WebRTC has vast, exciting use cases in internet of things devices, peer-to-peer video, messaging, content sharing, and onion-routed communications. But what exactly is WebRTC, and how can you leverage it to make your products even more powerful? This post is the first in a series dedicated to understanding the various use cases of WebRTC data channels and how you can use them in your own projects.
What Is WebRTC?
Web Real-Time Communications (WebRTC) is an open source project created by Google to enable peer-to-peer communication in web browsers and mobile applications through application programming interfaces. This includes audio, video, and data transfers. It eliminates the need for plugins or native app installations, and aims to make peer-to-peer communication user-friendly. WebRTC empowers you to create high-quality RTC applications that can be used in Chrome, Firefox, Opera, and Android, as well as natively on iOS and Android.
WebRTC was initially released in 2011, and over the past several years has become decidedly prevalent. Facebook, Google, Amazon, and many other companies implement WebRTC in their applications to provide fast, reliable, and secure communication. Excitingly, there is only more room for WebRTC to grow to other companies. It has the potential to be useful for companies like Netflix, whose users consume 1 billion hours of content per week as of 2017.
What Are The Most Important Parts Of WebRTC?
1. getUserMedia() accesses the audio and video available on your device by accessing your device camera and microphone.
2. MediaRecorder records audio and video available from your device.
3. RTCPeerConnection allows peer-to-peer audio and video communication. This includes the initial connection, monitoring the connection, and closing the connection.
4. RTCDataChannel enables bidirectional transfers of data between two peers.
getStats is a real-time statistics API built to ensure WebRTC calls are offered at the best possible quality. It was co-authored by our CEO, Varun Singh.
Is WebRTC Secure?
While WebRTC offers an exciting value proposition, namely in-browser audio, video, and data communication without plugins, it raises important security questions. It is secure to use, and what must developers implement to ensure this security?
A main security concern for developers when implementing WebRTC resides in using proper, secure protocols. Signaling methods, or the methods used to exchange metadata, are not specified in WebRTC and are left to you to execute. This gives you the flexibility to create your app in a way that best fits your use case.
How Can You Use WebRTC?
WebRTC data channels have various use cases, several of which are outlined in our WebRTC Metrics Reports. Over the next few weeks, we will be diving into some of these use cases, including internet of things devices, P2P video, messaging, content sharing, and onion-routed communication. This post is the first in a series on WebRTC data channels use cases.
For more information on WebRTC data channels, check out one of our previous posts here.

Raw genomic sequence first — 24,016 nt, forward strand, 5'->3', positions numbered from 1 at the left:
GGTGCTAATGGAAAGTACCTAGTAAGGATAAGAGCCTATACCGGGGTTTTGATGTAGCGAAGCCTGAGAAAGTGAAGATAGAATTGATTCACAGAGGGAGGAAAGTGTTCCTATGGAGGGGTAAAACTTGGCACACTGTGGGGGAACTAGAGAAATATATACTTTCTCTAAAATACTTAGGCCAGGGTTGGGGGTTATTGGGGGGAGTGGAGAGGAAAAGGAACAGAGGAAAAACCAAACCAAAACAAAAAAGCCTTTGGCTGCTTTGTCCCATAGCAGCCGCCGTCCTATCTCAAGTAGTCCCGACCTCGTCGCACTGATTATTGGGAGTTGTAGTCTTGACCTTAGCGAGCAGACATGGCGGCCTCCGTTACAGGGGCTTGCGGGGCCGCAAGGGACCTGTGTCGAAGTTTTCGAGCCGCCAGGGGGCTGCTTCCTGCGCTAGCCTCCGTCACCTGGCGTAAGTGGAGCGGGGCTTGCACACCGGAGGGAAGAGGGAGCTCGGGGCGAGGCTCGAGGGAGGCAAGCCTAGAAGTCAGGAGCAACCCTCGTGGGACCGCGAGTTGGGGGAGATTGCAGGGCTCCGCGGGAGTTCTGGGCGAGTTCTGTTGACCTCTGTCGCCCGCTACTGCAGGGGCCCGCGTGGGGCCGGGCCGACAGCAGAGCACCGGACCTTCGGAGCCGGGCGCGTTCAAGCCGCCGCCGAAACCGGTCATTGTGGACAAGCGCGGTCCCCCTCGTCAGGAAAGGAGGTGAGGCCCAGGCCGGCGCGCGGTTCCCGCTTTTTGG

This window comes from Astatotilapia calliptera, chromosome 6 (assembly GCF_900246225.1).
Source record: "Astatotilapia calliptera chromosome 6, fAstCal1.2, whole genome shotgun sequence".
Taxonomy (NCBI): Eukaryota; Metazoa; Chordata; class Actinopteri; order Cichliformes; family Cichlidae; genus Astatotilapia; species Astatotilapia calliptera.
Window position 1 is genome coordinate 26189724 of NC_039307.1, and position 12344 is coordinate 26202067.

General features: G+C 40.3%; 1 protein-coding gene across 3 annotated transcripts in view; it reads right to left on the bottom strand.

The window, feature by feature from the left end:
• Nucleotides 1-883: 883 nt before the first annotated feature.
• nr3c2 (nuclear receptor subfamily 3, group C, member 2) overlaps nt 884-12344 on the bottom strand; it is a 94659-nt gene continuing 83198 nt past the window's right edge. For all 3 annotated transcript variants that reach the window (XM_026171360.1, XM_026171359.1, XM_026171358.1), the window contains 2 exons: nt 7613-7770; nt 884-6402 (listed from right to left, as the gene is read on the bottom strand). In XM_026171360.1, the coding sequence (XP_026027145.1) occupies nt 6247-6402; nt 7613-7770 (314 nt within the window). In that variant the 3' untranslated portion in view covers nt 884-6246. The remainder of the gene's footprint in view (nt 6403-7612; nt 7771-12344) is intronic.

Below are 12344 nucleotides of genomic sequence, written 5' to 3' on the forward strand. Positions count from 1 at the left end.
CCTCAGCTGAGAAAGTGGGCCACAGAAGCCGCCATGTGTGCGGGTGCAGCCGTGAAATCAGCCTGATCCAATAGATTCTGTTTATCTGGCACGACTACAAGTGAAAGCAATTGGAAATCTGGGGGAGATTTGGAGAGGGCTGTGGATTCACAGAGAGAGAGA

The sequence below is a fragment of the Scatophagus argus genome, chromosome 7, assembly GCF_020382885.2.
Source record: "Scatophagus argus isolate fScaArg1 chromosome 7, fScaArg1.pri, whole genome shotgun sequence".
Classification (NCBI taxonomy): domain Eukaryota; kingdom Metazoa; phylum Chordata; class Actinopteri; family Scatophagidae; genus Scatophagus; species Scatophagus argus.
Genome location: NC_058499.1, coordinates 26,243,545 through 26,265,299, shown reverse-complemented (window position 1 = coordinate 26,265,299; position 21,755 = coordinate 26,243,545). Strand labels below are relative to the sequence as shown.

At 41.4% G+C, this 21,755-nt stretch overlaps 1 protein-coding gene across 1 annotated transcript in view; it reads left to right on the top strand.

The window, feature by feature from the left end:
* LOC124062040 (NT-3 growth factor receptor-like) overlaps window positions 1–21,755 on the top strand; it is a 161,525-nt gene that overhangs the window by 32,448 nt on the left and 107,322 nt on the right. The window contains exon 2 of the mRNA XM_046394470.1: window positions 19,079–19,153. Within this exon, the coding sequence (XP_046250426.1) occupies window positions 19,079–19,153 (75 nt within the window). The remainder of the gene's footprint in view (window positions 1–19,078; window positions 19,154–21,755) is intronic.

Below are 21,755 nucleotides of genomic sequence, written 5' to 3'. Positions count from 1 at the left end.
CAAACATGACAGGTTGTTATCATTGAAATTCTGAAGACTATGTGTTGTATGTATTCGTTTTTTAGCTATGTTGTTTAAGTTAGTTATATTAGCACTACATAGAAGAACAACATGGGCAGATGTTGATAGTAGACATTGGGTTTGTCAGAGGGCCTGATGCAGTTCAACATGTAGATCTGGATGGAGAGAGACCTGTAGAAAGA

WebRTC and IoT
The second post in this series is dedicated to WebRTC and the internet of things. The internet of things device industry has expanded significantly in the past several years, and only has more room to grow. Using WebRTC with IoT devices is a natural fit, and can have a positive impact on communication between these devices. To read the second post in this series, please check it out here.
WebRTC and P2P Video Calls
The third post in this series is dedicated to WebRTC and P2P Video Calls. 66% of CXOs consider mobile video and real-time information sharing to be critical aspects of their daily communication. In this post, we explore how WebRTC is changing the video call landscape and making real-time video calls more accessible. To read the third post in this series, please check it out here.
WebRTC and P2P Messaging
The fourth post in this series is dedicated to WebRTC and P2P Messaging. P2P messaging is huge right now, popularized through apps like WhatsApp and Slack. What does WebRTC bring to the table, and where is it all headed? In this post, we discuss how WebRTC has improved P2P messaging, and what it holds for the future. To read more about how WebRTC is driving successful P2P messaging, check out this post.
WebRTC and Content Sharing
The fifth post in this series is dedicated to WebRTC and Content Sharing. WebRTC receives its fair share of focus and attention due to its ability to integrate audio, video and text communication within a web or mobile application. An often-overlooked feature, however, is the ability to use WebRTC to facilitate content sharing. To read more about how WebRTC is consistently enhancing content sharing, check out this post.
WebRTC and Onion-routed Communication
The sixth post in this series is dedicated to WebRTC and Onion-routed Communication. While onion-routed communication has already proven quite effective, thanks in large part to Tor, this is another area where WebRTC can significantly improve the status quo. To read more about how WebRTC robustly augments onion-routed communication, check out this post.